This year’s Goncourt Prize, it is a magnificent novel about impossible love, the fragility of art and second chances, through the story of a sculptor and his friendship with the heiress of a rich family from northern Italy, against a backdrop of the rise of fascism in the interwar period. A writing of poetic musicality with undeniable charm, which succeeds in seducing over more than 500 pages.

Of all the novels by this English writer, this one is undoubtedly the most ambitious. He recounts the trajectory of a family of “ordinary people”, inspired by his own, over a period of 75 years, through the prism of events which marked British history. A touching novel, between humor and tenderness, where politics, patriotism and family quarrels mingle.

Neither a novel nor a factual essay, both a personal story and a mixture of reflections peppered with literary references, this book which won the Femina Prize, among others, was born from the incest to which the author was a victim during part of her childhood. We read it for the finesse of her questions, as she wonders about this thin line that separates good from evil and tries to elucidate the horror she experienced.

Deliberately cynical, ironically grating, this novel is written in the form of a diary where, for a year, a fifty-year-old Spaniard confides in his life, his disappointed ambitions, his failed marriage and his conflicting relationships with his family before taking the decision to end his existence. A story imbued with irresistible black humor, which transports us to post-Franco Spain.

Unquestionably one of our favorite titles this year, this punchy novel is told from the mouth of an orphan who finds himself imprisoned in a penal colony, off the coast of Brittany, where he will be beaten and humiliated. , crushed, until the day when, against all expectations, the possibility of an escape presents itself. A read that will appeal to those who loved Nickel Boys by Colson Whitehead.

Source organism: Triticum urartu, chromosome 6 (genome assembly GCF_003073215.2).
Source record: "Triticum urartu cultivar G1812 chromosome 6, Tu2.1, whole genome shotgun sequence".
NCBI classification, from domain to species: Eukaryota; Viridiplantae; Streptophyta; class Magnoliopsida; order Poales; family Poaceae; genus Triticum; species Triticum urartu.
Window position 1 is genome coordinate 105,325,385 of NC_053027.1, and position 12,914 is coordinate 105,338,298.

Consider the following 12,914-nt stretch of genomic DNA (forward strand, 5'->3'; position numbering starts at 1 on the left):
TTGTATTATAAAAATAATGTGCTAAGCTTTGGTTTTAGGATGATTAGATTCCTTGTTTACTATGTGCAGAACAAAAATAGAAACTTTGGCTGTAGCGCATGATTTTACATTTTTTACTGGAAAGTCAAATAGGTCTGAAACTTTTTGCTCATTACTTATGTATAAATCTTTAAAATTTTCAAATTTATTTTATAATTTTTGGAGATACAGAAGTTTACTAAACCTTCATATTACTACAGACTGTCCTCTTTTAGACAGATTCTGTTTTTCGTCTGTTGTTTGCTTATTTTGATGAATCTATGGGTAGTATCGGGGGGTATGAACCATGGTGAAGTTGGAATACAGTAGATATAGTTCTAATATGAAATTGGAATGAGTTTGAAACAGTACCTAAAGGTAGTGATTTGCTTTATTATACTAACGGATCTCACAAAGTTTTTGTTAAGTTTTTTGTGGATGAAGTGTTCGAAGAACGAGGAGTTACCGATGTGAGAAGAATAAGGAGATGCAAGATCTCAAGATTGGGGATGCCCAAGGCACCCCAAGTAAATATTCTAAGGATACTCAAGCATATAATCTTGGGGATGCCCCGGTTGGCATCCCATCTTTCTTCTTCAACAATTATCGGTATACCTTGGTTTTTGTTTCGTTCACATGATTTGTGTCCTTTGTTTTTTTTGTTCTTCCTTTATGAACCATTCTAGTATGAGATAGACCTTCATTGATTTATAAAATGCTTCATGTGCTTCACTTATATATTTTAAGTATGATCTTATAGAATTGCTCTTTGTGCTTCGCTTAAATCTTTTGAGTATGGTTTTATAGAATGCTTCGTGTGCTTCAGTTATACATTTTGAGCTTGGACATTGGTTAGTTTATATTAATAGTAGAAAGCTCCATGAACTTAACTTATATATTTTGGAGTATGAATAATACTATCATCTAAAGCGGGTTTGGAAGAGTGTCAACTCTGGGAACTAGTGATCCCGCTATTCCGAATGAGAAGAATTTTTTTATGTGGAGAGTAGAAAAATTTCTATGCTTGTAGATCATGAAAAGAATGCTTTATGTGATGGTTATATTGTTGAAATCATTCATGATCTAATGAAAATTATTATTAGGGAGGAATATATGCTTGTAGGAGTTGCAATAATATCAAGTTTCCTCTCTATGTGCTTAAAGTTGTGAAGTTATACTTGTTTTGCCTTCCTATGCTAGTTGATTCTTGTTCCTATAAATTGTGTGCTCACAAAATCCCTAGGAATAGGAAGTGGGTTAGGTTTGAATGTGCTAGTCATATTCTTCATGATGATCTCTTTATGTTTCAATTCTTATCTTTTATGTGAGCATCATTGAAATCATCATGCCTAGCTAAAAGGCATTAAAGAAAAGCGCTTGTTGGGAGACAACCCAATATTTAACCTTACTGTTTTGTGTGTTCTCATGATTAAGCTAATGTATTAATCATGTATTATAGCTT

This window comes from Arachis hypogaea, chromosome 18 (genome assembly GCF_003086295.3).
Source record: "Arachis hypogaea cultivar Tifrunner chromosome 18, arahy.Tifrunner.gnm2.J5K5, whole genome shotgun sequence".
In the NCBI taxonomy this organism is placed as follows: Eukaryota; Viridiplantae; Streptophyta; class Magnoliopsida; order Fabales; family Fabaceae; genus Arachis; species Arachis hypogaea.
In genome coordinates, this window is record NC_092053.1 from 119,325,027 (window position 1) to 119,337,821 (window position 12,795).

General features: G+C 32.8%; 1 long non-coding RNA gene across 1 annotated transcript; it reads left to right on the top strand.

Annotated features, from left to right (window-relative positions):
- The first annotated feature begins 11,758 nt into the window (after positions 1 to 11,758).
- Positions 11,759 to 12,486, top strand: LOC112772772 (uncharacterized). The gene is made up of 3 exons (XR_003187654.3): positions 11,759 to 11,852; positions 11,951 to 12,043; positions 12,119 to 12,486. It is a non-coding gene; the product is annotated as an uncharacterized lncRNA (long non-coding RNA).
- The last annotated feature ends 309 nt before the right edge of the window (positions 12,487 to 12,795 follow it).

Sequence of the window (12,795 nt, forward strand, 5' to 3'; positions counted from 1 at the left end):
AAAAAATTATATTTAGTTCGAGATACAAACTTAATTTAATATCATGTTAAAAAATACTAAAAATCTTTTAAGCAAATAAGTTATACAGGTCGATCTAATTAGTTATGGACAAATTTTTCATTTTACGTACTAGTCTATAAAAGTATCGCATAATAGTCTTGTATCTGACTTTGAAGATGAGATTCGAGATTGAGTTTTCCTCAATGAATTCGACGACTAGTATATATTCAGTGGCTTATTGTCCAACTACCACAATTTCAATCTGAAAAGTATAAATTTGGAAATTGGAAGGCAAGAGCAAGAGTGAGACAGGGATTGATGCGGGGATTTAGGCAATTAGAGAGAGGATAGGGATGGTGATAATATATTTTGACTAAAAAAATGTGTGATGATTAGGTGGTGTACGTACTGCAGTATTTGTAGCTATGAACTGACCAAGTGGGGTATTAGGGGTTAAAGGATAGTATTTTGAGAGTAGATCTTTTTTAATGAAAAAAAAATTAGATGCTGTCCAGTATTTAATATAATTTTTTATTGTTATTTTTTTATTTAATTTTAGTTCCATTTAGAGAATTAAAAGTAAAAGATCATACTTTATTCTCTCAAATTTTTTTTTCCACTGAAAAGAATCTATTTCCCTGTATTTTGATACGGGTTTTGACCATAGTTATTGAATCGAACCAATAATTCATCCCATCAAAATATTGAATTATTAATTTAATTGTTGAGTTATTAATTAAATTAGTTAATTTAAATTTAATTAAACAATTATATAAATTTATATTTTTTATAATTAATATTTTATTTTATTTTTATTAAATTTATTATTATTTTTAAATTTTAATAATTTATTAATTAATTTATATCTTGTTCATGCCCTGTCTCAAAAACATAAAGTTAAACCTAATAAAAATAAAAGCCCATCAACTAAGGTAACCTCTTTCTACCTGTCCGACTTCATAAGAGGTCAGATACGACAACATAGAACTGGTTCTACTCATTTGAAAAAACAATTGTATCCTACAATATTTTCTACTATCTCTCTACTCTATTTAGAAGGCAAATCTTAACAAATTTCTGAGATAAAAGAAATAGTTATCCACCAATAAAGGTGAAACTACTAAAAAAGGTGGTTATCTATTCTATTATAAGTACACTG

Where is the line between innocence and guilt? And most importantly, how can you prove your innocence when everyone has already decided your guilt? These are some of the questions that the author asks herself in recounting the poignant – and true – story of a teacher who is reproached for her kindness towards a student, at a time when any gesture of affection can become suspect, she writes.

Each of the Icelandic writer’s books is a collector’s item in itself, into which we want to dive again at any time to seek a little light, poetry and comfort. In it, its heroine sets out to save her little corner of the planet and its language, one tree and one word at a time.

The Scottish-born author, discovered with Shuggie Bain, continues to immerse us in the Glasgow where he grew up with this impossible love story between two teenagers, one Protestant and the other Catholic. An author whose next titles we impatiently await, who knows how to describe the violence of the time and the poor neighborhoods of his hometown with stories that go straight to the heart.

Written as a thriller, this latest novel by the American author is much more than a thriller with a backdrop of murder and revenge. It is a foray into the history of Boston and the American Northeast in the midst of social upheaval, at that time in the 1970s which saw desegregation measures transform the city and its old Irish neighborhoods.

In Virginia, the land of Confederate flags, a homosexual and interracial couple is murdered in cold blood. The fathers of the young men, with whom they had conflicting relationships, decide to carry out their own investigation when that of the police stalls. A story of redemption, fatherhood and forgiveness, that we read for the atmosphere, for the characters and for this side of the United States that we don’t hear enough about. A great discovery and an African-American author to follow.